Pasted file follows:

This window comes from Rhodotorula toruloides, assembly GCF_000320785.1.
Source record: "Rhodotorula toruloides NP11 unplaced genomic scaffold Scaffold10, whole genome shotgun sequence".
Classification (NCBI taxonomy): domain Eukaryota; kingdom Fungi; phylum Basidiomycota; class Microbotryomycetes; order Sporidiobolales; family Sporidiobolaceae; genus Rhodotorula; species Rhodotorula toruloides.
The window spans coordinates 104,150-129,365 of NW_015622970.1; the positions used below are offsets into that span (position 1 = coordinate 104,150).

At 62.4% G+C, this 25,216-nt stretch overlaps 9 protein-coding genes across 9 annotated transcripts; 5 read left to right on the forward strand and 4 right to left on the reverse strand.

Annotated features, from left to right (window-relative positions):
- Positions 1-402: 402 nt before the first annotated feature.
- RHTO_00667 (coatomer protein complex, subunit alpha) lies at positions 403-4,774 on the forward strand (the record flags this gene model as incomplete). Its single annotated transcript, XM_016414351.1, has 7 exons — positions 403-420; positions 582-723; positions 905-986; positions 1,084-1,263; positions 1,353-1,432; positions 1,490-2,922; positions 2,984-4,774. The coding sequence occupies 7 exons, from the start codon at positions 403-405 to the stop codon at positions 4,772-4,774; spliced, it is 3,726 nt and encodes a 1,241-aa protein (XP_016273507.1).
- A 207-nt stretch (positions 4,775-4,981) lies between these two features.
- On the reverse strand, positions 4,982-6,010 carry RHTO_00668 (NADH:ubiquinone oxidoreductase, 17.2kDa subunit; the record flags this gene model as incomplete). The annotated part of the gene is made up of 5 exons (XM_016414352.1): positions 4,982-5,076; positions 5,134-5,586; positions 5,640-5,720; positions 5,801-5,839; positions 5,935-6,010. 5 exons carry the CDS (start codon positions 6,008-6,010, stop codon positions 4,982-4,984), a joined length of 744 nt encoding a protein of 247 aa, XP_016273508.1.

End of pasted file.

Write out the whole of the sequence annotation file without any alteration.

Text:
This window comes from Rhodotorula toruloides, assembly GCF_000320785.1.
Source record: "Rhodotorula toruloides NP11 unplaced genomic scaffold Scaffold10, whole genome shotgun sequence".
Classification (NCBI taxonomy): domain Eukaryota; kingdom Fungi; phylum Basidiomycota; class Microbotryomycetes; order Sporidiobolales; family Sporidiobolaceae; genus Rhodotorula; species Rhodotorula toruloides.
The window spans coordinates 104,150-129,365 of NW_015622970.1; the positions used below are offsets into that span (position 1 = coordinate 104,150).

At 62.4% G+C, this 25,216-nt stretch overlaps 9 protein-coding genes across 9 annotated transcripts; 5 read left to right on the forward strand and 4 right to left on the reverse strand.

Annotated features, from left to right (window-relative positions):
- Positions 1-402: 402 nt before the first annotated feature.
- RHTO_00667 (coatomer protein complex, subunit alpha) lies at positions 403-4,774 on the forward strand (the record flags this gene model as incomplete). Its single annotated transcript, XM_016414351.1, has 7 exons — positions 403-420; positions 582-723; positions 905-986; positions 1,084-1,263; positions 1,353-1,432; positions 1,490-2,922; positions 2,984-4,774. The coding sequence occupies 7 exons, from the start codon at positions 403-405 to the stop codon at positions 4,772-4,774; spliced, it is 3,726 nt and encodes a 1,241-aa protein (XP_016273507.1).
- A 207-nt stretch (positions 4,775-4,981) lies between these two features.
- On the reverse strand, positions 4,982-6,010 carry RHTO_00668 (NADH:ubiquinone oxidoreductase, 17.2kDa subunit; the record flags this gene model as incomplete). The annotated part of the gene is made up of 5 exons (XM_016414352.1): positions 4,982-5,076; positions 5,134-5,586; positions 5,640-5,720; positions 5,801-5,839; positions 5,935-6,010. 5 exons carry the CDS (start codon positions 6,008-6,010, stop codon positions 4,982-4,984), a joined length of 744 nt encoding a protein of 247 aa, XP_016273508.1.